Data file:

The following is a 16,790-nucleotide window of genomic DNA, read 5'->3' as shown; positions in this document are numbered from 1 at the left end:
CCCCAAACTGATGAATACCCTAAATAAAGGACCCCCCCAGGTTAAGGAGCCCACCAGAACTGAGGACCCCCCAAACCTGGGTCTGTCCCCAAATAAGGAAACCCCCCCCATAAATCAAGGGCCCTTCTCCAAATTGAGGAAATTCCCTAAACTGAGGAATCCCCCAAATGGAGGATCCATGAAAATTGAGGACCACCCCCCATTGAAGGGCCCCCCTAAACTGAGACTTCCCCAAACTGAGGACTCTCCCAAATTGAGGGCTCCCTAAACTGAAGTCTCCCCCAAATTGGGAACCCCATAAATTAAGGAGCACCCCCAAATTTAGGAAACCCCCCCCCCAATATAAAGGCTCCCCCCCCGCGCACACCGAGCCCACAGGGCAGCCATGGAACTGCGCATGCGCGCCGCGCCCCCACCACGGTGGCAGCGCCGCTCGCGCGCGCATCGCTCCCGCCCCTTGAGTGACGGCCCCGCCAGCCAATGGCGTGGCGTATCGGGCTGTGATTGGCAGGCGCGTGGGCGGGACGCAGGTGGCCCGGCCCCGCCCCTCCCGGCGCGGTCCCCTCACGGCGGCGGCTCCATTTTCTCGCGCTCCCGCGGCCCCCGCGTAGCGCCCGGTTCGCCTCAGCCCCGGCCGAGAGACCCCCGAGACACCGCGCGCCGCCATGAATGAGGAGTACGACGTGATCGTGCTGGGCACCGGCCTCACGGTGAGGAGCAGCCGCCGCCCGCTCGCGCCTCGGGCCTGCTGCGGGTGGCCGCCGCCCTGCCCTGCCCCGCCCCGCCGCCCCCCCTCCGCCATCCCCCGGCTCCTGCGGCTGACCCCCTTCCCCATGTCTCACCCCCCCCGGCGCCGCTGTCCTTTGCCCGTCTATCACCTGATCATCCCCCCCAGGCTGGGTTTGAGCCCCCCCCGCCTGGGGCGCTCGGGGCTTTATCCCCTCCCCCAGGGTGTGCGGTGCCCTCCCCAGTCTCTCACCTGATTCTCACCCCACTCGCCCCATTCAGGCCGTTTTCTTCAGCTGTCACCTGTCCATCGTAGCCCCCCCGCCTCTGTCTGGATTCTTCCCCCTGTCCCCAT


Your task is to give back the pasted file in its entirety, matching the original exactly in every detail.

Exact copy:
The following is a 16,790-nucleotide window of genomic DNA, read 5'->3' as shown; positions in this document are numbered from 1 at the left end:
CCCCAAACTGATGAATACCCTAAATAAAGGACCCCCCCAGGTTAAGGAGCCCACCAGAACTGAGGACCCCCCAAACCTGGGTCTGTCCCCAAATAAGGAAACCCCCCCCATAAATCAAGGGCCCTTCTCCAAATTGAGGAAATTCCCTAAACTGAGGAATCCCCCAAATGGAGGATCCATGAAAATTGAGGACCACCCCCCATTGAAGGGCCCCCCTAAACTGAGACTTCCCCAAACTGAGGACTCTCCCAAATTGAGGGCTCCCTAAACTGAAGTCTCCCCCAAATTGGGAACCCCATAAATTAAGGAGCACCCCCAAATTTAGGAAACCCCCCCCCCAATATAAAGGCTCCCCCCCCGCGCACACCGAGCCCACAGGGCAGCCATGGAACTGCGCATGCGCGCCGCGCCCCCACCACGGTGGCAGCGCCGCTCGCGCGCGCATCGCTCCCGCCCCTTGAGTGACGGCCCCGCCAGCCAATGGCGTGGCGTATCGGGCTGTGATTGGCAGGCGCGTGGGCGGGACGCAGGTGGCCCGGCCCCGCCCCTCCCGGCGCGGTCCCCTCACGGCGGCGGCTCCATTTTCTCGCGCTCCCGCGGCCCCCGCGTAGCGCCCGGTTCGCCTCAGCCCCGGCCGAGAGACCCCCGAGACACCGCGCGCCGCCATGAATGAGGAGTACGACGTGATCGTGCTGGGCACCGGCCTCACGGTGAGGAGCAGCCGCCGCCCGCTCGCGCCTCGGGCCTGCTGCGGGTGGCCGCCGCCCTGCCCTGCCCCGCCCCGCCGCCCCCCCTCCGCCATCCCCCGGCTCCTGCGGCTGACCCCCTTCCCCATGTCTCACCCCCCCCGGCGCCGCTGTCCTTTGCCCGTCTATCACCTGATCATCCCCCCCAGGCTGGGTTTGAGCCCCCCCCGCCTGGGGCGCTCGGGGCTTTATCCCCTCCCCCAGGGTGTGCGGTGCCCTCCCCAGTCTCTCACCTGATTCTCACCCCACTCGCCCCATTCAGGCCGTTTTCTTCAGCTGTCACCTGTCCATCGTAGCCCCCCCGCCTCTGTCTGGATTCTTCCCCCTGTCCCCAT